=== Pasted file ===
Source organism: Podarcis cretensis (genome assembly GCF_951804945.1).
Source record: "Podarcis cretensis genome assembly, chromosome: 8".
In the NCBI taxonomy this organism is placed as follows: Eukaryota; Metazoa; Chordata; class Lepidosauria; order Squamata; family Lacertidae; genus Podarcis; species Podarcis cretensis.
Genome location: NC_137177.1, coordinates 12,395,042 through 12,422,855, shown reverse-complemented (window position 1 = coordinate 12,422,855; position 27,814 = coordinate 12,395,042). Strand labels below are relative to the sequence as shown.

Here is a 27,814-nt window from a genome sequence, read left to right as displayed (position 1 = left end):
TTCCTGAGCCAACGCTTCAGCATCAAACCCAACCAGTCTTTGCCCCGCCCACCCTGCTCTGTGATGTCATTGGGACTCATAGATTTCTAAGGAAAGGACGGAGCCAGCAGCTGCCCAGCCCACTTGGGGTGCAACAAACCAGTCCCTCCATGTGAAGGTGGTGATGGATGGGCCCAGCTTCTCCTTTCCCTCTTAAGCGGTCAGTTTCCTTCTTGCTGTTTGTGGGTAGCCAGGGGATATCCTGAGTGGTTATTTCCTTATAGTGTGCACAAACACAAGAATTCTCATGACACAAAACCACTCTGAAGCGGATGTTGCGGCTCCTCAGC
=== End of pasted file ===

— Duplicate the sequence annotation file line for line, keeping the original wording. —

Source organism: Podarcis cretensis (genome assembly GCF_951804945.1).
Source record: "Podarcis cretensis genome assembly, chromosome: 8".
In the NCBI taxonomy this organism is placed as follows: Eukaryota; Metazoa; Chordata; class Lepidosauria; order Squamata; family Lacertidae; genus Podarcis; species Podarcis cretensis.
Genome location: NC_137177.1, coordinates 12,395,042 through 12,422,855, shown reverse-complemented (window position 1 = coordinate 12,422,855; position 27,814 = coordinate 12,395,042). Strand labels below are relative to the sequence as shown.

Here is a 27,814-nt window from a genome sequence, read left to right as displayed (position 1 = left end):
TTCCTGAGCCAACGCTTCAGCATCAAACCCAACCAGTCTTTGCCCCGCCCACCCTGCTCTGTGATGTCATTGGGACTCATAGATTTCTAAGGAAAGGACGGAGCCAGCAGCTGCCCAGCCCACTTGGGGTGCAACAAACCAGTCCCTCCATGTGAAGGTGGTGATGGATGGGCCCAGCTTCTCCTTTCCCTCTTAAGCGGTCAGTTTCCTTCTTGCTGTTTGTGGGTAGCCAGGGGATATCCTGAGTGGTTATTTCCTTATAGTGTGCACAAACACAAGAATTCTCATGACACAAAACCACTCTGAAGCGGATGTTGCGGCTCCTCAGC